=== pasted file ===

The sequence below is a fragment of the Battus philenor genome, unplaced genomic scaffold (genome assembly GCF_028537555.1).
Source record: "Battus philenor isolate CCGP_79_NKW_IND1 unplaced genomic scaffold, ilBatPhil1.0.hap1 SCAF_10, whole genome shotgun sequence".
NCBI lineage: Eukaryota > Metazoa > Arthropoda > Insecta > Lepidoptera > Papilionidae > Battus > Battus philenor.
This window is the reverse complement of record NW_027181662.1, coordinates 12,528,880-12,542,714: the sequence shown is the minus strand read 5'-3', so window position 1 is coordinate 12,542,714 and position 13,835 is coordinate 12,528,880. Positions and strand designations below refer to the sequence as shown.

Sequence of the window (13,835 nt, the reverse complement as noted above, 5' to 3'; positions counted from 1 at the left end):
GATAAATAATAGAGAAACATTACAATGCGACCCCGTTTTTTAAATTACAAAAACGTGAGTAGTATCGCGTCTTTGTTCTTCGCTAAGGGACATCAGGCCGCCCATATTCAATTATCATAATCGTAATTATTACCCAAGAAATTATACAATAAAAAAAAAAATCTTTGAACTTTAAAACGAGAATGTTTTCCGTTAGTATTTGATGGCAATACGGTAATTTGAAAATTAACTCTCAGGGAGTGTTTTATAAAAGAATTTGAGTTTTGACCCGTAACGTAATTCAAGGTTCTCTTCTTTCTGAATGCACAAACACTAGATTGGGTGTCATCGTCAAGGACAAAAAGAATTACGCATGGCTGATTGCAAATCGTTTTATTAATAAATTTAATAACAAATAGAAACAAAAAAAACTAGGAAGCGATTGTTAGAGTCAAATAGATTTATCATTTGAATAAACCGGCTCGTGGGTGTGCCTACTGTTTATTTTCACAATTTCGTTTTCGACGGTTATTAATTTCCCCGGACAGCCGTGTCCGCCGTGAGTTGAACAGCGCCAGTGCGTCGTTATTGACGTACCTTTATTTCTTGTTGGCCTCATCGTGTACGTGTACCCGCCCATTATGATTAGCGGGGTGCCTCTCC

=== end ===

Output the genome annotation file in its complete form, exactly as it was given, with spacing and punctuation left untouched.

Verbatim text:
The sequence below is a fragment of the Battus philenor genome, unplaced genomic scaffold (genome assembly GCF_028537555.1).
Source record: "Battus philenor isolate CCGP_79_NKW_IND1 unplaced genomic scaffold, ilBatPhil1.0.hap1 SCAF_10, whole genome shotgun sequence".
NCBI lineage: Eukaryota > Metazoa > Arthropoda > Insecta > Lepidoptera > Papilionidae > Battus > Battus philenor.
This window is the reverse complement of record NW_027181662.1, coordinates 12,528,880-12,542,714: the sequence shown is the minus strand read 5'-3', so window position 1 is coordinate 12,542,714 and position 13,835 is coordinate 12,528,880. Positions and strand designations below refer to the sequence as shown.

Sequence of the window (13,835 nt, the reverse complement as noted above, 5' to 3'; positions counted from 1 at the left end):
GATAAATAATAGAGAAACATTACAATGCGACCCCGTTTTTTAAATTACAAAAACGTGAGTAGTATCGCGTCTTTGTTCTTCGCTAAGGGACATCAGGCCGCCCATATTCAATTATCATAATCGTAATTATTACCCAAGAAATTATACAATAAAAAAAAAAATCTTTGAACTTTAAAACGAGAATGTTTTCCGTTAGTATTTGATGGCAATACGGTAATTTGAAAATTAACTCTCAGGGAGTGTTTTATAAAAGAATTTGAGTTTTGACCCGTAACGTAATTCAAGGTTCTCTTCTTTCTGAATGCACAAACACTAGATTGGGTGTCATCGTCAAGGACAAAAAGAATTACGCATGGCTGATTGCAAATCGTTTTATTAATAAATTTAATAACAAATAGAAACAAAAAAAACTAGGAAGCGATTGTTAGAGTCAAATAGATTTATCATTTGAATAAACCGGCTCGTGGGTGTGCCTACTGTTTATTTTCACAATTTCGTTTTCGACGGTTATTAATTTCCCCGGACAGCCGTGTCCGCCGTGAGTTGAACAGCGCCAGTGCGTCGTTATTGACGTACCTTTATTTCTTGTTGGCCTCATCGTGTACGTGTACCCGCCCATTATGATTAGCGGGGTGCCTCTCC